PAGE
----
Climate change poses threats to education

(Bangkok) The education of millions of children is threatened by climate change, as demonstrated last month by the heat wave that hit Asia and forced school closures.

If the arrival of seasonal rains has offered a certain respite in certain regions, experts fear that this type of problem will worsen with ultimately serious consequences on schooling.

Asia is warming faster than the global average with more frequent, longer and more intense heat waves, but rising temperatures are not the only challenge.

With a warmer atmosphere comes more humidity, which can lead to heavy rainfall and flooding that can damage schools or close them for use as shelters.

Furthermore, higher temperatures can cause forest fires and pollution peaks, again forcing schools to close, as has already happened in India or Australia.

“The climate crisis is already a reality for children in East Asia and the Pacific,” the United Nations Children’s Fund (UNICEF) warned last year.

Mohua Akter Nur, 13, is living proof. Since her school closed, she has been suffocating in the only room in her house in Dhaka, the capital of Bangladesh.


Mohua Akter Nur

As power cuts are frequent, the teenager cannot count on a fan to cool her cramped home.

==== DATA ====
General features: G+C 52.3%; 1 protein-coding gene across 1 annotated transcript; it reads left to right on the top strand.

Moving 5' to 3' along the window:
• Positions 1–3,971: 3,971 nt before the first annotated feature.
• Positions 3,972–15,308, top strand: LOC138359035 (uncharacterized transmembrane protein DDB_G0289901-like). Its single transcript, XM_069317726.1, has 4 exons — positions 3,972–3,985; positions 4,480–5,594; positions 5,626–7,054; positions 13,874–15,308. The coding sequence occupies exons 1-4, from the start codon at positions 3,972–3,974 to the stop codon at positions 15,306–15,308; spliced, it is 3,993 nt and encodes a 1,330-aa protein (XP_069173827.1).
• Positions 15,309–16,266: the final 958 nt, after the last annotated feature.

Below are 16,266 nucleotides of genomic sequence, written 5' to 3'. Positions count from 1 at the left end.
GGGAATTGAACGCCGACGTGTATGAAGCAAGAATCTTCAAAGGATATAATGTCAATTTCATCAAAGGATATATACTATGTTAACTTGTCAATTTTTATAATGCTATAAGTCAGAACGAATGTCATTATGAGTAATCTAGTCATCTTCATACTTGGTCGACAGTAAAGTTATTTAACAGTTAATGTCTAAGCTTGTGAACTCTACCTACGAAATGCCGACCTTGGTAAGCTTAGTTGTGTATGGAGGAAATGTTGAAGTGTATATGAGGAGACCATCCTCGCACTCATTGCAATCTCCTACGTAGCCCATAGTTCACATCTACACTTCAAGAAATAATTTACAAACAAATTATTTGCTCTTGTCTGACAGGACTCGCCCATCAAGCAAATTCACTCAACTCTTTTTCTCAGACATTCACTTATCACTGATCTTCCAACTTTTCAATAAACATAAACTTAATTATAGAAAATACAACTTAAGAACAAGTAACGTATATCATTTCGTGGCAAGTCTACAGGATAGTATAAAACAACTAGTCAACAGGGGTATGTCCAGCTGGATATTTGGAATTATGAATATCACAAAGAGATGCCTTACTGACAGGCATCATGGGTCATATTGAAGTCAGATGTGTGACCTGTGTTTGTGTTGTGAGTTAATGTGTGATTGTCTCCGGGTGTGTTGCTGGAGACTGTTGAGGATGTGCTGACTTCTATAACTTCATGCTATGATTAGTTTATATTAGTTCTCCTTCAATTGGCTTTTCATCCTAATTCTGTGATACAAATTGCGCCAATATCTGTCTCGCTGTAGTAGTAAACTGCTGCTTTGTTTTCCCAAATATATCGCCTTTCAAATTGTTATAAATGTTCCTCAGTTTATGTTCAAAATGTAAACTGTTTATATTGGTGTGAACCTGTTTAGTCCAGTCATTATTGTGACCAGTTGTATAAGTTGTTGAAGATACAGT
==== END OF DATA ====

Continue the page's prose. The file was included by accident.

“The heat is unbearable,” she told AFP last month. “Our school is closed, but I can’t study at home. »

The month of April marked the 11e consecutive month of record heat globally, and in Bangladesh, this phenomenon is evident, notes Shumon Sengupta, national director of the NGO Save the Children. “Not only are the temperatures higher, but it lasts much longer,” he said.

Infrastructure modernization

“Previously, few regions were affected by these heat waves, whereas today, this represents a larger part of the country,” he emphasizes.

In Asia, most schools are not equipped to deal with the growing consequences of climate change. Schools in urban Bangladesh are often overcrowded and poorly ventilated, says Sengupta.

In rural areas, corrugated iron roofs can turn a classroom into a veritable oven, and electricity to power fans sometimes runs out.

In Bangladesh and elsewhere, students often walk long distances to and from school, risking sunstroke.

The closure of schools can have serious repercussions “particularly for children in poor and vulnerable communities who do not have access to resources such as computers, internet and books” or to a home sufficiently protected from the heat, a said Salwa Aleryani, health specialist for UNICEF East Asia and the Pacific.

Sometimes left unsupervised by their parents who cannot afford to stay with them, they are more likely to be victims of trafficking or forced to work or marry, estimates Mme Sengupta.

Climate change also threatens schooling indirectly.

Research conducted by UNICEF in Burma has shown that crop shortages caused by rising temperatures and unpredictable rainfall are leading families to take their children out of school to help, or lack the means to pay the fees. of schooling.

Some wealthy countries in the region have taken steps to ensure that education is not affected by climate change.

In Japan, less than half of public schools were air-conditioned in 2018, but this figure increased to more than 95% in 2022.

Developing countries need aid to invest in infrastructure modernization, underlines Mr. Sengupta. But the only real solution to the crisis is to tackle the root cause: climate change.

source site-61